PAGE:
UEFI and trusted computing 'doesnt make the system more secure?' Moron. I suggest you look up what trusted computing means, and read about how Windows uses Secure Boot with UEFI. There has to date been no virus or boot loader that can bypass Windows security on a UEFI firmware with the default setting of

Secure Boot turned on.

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Anonymous Coward

Re: Microsoft Fixes

Erm, but Apple have far MORE patches for OS-X that Windows. OS-X is currently on ~1,800 security vulnerabilities. To put that in perspective, even Windows XP is only on ~ 450!

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Anonymous Coward

Re: Microsoft Fixes

To be clear, 12,500 includes all different OS and CPU variants for the same patches

Actually there are 999! unique vulnerability KBs on that list over a period of 15 years.

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Meh

Re: reason for Patch Tuesday

@TiddlyPom

Security (software or physical) buys you time and (by a law of diminishing returns) approaches 100% asymptotically. No system is 100% secure.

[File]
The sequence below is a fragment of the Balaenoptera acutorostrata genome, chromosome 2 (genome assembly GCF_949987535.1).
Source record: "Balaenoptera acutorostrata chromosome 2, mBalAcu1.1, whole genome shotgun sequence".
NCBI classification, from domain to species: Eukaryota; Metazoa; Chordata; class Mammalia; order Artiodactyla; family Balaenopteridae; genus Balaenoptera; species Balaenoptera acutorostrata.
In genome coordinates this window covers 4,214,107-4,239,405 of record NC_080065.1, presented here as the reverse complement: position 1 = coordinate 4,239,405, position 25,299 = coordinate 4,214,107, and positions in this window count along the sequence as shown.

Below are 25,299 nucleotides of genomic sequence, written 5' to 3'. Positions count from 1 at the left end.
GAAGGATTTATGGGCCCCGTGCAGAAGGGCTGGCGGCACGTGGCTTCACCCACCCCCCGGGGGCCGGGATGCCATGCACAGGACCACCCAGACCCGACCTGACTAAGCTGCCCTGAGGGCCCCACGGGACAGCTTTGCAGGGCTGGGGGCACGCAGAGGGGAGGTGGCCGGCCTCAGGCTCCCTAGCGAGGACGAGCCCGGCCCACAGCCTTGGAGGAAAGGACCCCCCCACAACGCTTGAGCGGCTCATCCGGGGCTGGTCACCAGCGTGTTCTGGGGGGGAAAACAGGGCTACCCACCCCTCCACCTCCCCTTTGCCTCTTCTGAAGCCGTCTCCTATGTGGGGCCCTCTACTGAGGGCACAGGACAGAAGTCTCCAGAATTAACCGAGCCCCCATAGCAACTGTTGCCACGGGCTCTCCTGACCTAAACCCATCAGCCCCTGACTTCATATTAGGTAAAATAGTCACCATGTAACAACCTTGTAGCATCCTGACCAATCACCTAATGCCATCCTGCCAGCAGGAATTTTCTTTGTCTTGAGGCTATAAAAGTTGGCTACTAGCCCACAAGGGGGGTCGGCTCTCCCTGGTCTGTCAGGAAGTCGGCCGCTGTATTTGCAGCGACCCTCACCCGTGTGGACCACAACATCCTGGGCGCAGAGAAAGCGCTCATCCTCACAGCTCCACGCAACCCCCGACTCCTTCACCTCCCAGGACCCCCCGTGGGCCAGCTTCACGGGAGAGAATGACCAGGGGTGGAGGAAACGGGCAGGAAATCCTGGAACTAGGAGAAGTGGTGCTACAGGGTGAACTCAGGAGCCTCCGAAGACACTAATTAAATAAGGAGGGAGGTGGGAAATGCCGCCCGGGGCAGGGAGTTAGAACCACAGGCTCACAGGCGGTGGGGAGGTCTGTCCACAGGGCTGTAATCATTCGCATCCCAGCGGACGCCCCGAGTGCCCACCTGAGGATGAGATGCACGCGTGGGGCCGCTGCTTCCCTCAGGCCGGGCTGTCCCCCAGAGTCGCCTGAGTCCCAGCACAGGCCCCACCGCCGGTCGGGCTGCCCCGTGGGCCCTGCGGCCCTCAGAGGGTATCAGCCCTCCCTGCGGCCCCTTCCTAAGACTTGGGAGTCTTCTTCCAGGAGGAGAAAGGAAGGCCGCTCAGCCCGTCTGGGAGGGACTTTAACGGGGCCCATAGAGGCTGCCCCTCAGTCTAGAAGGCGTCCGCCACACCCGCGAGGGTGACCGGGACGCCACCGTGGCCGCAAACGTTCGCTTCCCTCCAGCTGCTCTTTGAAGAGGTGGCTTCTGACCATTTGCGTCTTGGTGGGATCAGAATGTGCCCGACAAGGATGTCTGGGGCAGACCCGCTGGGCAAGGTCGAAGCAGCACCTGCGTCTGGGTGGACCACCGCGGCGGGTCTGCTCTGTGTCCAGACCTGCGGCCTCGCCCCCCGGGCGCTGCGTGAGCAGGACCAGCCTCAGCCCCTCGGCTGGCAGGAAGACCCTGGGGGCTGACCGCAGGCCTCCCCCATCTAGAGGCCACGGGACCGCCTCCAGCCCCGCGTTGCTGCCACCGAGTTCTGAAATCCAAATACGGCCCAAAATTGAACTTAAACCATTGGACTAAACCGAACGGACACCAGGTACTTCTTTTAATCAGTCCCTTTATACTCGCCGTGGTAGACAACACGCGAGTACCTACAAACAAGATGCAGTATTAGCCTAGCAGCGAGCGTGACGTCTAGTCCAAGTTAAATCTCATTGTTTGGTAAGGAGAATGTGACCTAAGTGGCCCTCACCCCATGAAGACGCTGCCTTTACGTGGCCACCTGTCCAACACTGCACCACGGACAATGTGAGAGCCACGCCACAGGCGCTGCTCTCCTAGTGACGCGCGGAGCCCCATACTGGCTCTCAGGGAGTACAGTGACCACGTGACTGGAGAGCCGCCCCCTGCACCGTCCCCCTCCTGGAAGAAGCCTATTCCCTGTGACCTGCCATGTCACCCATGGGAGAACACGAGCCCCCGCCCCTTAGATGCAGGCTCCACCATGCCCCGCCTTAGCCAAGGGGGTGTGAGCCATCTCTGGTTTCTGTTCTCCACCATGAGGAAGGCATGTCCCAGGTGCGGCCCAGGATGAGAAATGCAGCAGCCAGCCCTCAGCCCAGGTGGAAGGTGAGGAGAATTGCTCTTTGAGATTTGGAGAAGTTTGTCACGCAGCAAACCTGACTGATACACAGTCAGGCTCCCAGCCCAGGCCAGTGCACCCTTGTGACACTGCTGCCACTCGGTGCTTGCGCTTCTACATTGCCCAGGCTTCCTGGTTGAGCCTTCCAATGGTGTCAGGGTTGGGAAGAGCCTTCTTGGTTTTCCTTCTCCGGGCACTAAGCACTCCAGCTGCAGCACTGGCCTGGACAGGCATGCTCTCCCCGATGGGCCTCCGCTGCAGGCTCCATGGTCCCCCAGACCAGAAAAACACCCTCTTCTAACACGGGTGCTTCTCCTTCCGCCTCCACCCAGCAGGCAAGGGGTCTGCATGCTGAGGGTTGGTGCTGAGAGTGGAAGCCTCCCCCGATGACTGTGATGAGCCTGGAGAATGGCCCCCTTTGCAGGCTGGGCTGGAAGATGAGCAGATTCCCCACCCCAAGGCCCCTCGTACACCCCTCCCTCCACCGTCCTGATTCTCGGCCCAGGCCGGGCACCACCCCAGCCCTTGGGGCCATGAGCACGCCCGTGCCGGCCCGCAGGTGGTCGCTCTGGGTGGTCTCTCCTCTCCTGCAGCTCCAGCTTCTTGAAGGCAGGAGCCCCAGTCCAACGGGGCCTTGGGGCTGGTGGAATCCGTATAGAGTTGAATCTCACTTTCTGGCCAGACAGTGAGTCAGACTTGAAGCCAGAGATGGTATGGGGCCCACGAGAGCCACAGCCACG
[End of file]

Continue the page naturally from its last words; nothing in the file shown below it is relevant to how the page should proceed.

Having a "secret password" to get access to some system or service is (by definition) security through obscurity.

Not telling anybody that you nicked a Mars bar from the corner shop when you were twelve is security through obscurity.

IMHO, you're not doing yourself any favours by asserting a sweeping generalisation that security by obscurity does not work.

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Big Brother

One instructive context in which Ian Thomson's article should be read

is this one by Gavin Clarke in the very same issue of the Reg. A bargain, indeed !...

Henri

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Anonymous Coward

Hmmm

Flaws in Microsoft's software. Never expected that ;)

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Anonymous Coward

Re: Microsoft Security FAIL

Still using the same ill-informed opinions year in, year out.

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Anonymous Coward

due to flaws security is always via obscurity

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A career opportunity

Trying to fix the millions of security holes in every verison of Microsucks Windoze is a career opportunity that is profitable and secure, unlike the O/S.

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Anonymous Coward

Re: A career opportunity

Well looking at JobServe it certainly tends to pay better than Linux skills...